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passion
I would like to dedicate this post to Alan Friedman, who passed away on Sunday. I wrote this blog post last week before I heard the news of Alan’s illness. In retrospect, it seems absolutely fitting that I honor him by telling the story of how I went from someone ambivalent about science to someone...
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So often we evaluators are asked to measure outcomes or results, which of course align with our expectations.  When we conduct an evaluation and the results are positive, an organization can wave its flag; and ideally the whole museum field benefits from learning why a particular exhibition or program is so successful at achieving its...
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The quarter-century mark feels like the right time to take stock of where RK&A is, and at the very least, think about what we have learned along the way.  Reflecting on the past is a task that feels comfortable; we know where we have been, and we are familiar with the present.  Making sense of...
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Recently, Christine Castle asked readers of her Museum Education Monitor for their “words to live by”—pithy phrases and bon mots that help [them] make it through the museum education day.  This got me thinking about the words I live by as a museum evaluator.  Three little words easily popped into my mind—less is more.  These...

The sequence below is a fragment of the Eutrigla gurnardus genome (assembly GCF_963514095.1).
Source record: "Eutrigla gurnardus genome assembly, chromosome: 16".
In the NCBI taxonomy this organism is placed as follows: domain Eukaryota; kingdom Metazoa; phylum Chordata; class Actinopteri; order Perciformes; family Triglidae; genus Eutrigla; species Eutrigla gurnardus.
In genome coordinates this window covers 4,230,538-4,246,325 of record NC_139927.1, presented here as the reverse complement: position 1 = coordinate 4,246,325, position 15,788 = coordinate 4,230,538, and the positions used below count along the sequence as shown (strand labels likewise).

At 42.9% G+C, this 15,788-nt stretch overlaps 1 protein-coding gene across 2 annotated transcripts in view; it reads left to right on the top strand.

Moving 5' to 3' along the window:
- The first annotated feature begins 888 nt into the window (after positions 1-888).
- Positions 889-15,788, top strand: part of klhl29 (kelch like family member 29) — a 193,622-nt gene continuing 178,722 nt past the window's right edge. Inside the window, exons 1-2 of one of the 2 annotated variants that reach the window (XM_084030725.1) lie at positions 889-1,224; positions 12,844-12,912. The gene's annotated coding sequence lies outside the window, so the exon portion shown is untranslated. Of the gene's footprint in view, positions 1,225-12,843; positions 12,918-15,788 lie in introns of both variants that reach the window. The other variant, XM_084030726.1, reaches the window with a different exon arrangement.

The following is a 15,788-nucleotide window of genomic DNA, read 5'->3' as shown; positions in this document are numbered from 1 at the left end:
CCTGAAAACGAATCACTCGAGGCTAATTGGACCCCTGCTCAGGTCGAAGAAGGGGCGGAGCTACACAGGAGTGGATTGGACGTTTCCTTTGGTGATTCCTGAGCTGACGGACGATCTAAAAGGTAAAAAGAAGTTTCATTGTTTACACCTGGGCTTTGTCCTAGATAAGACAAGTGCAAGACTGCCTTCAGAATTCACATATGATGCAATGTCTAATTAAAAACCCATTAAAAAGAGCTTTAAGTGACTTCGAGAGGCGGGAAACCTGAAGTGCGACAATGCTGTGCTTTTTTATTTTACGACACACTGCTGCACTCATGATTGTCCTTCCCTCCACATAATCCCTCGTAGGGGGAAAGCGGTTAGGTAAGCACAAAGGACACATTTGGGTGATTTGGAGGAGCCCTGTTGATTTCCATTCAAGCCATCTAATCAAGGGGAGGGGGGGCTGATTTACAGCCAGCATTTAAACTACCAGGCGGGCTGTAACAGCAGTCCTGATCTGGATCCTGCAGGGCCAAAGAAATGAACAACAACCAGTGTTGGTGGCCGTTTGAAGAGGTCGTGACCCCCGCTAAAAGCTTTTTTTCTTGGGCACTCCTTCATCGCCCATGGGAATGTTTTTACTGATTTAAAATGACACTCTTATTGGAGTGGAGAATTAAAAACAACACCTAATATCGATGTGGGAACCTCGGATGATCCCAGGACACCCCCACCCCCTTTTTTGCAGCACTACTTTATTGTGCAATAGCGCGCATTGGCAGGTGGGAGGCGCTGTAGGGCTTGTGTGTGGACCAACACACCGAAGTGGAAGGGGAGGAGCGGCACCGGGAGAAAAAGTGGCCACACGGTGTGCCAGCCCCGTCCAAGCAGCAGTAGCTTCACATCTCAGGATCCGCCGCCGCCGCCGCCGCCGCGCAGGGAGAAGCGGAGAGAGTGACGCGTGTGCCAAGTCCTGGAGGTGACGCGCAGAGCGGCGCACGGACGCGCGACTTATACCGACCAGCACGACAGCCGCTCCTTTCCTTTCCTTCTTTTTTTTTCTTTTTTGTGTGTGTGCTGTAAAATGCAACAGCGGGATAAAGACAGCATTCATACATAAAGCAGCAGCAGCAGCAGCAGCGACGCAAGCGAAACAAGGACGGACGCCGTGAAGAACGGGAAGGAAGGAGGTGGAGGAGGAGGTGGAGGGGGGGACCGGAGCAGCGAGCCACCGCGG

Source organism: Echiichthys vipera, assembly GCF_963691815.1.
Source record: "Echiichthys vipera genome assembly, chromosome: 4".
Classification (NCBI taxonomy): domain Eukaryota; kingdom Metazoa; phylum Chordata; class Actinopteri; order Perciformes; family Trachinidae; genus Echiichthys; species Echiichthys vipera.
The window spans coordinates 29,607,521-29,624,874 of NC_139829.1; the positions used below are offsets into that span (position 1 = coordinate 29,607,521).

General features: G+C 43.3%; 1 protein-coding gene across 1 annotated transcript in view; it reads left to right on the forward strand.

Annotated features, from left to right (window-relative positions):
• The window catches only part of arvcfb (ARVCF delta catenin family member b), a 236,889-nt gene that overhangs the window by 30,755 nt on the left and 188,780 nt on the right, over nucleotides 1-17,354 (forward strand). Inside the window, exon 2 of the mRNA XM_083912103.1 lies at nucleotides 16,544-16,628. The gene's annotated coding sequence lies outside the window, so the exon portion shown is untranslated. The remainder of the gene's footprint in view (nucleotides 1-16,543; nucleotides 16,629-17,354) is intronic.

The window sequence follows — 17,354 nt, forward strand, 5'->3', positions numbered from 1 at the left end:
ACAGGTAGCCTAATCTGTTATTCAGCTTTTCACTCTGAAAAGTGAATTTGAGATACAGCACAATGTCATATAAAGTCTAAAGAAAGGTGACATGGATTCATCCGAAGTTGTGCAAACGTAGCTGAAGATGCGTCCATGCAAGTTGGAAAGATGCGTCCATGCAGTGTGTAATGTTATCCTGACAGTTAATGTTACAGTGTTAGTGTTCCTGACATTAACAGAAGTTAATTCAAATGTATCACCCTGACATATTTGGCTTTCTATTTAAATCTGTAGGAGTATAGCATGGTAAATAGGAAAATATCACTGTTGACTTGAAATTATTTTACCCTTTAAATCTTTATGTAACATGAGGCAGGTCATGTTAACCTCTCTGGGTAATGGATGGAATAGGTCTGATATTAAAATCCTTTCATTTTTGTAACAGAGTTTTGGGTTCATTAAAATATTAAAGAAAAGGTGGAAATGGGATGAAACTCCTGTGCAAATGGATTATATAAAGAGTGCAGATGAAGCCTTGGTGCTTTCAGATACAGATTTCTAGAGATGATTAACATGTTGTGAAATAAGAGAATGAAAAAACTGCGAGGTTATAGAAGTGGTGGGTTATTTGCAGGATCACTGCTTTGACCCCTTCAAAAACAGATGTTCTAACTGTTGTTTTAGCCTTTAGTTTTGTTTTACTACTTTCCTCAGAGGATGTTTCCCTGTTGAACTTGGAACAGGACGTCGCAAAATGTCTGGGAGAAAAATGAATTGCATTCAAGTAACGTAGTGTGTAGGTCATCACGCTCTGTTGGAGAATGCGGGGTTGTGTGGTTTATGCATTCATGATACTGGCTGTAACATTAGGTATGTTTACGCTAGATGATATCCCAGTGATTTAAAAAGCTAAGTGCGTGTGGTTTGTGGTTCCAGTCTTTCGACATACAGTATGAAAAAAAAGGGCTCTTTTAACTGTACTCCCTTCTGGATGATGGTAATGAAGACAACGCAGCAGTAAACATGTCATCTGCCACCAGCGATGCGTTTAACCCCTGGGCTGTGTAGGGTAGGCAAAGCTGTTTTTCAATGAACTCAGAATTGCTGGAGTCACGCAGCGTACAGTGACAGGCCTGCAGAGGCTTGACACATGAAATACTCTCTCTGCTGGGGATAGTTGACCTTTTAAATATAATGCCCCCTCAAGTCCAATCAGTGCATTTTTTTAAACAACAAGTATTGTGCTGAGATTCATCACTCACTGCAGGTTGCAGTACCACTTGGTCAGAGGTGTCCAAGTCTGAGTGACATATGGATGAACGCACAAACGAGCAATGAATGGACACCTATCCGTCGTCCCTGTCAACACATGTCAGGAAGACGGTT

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Every day I am reminded how much power passion has—for those who feel it—we are driven to do what we love; for those who have the pleasure of hearing others talk about their passion—we are struck by the depth of their love for something—whether contemporary art, medieval manuscripts, or organic chemistry.  Last night I attended...
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In June, The Association of Science and Technology Centers (ASTC) invited professionals to respond to these questions for an upcoming issue of Dimensions magazine: When are evaluation and other visitor feedback strategies the most useful for helping advance a science center’s mission?  When are such strategies less successful?  We pondered this at a staff meeting...
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In my last post, I refrained from sharing examples of impact statements because I wanted readers to ponder the idea for themselves (always a very useful activity) but promised I would delve into what comprises an impact statement and provide examples in future posts.  I believe museums need impact statements because if they aren’t clear...
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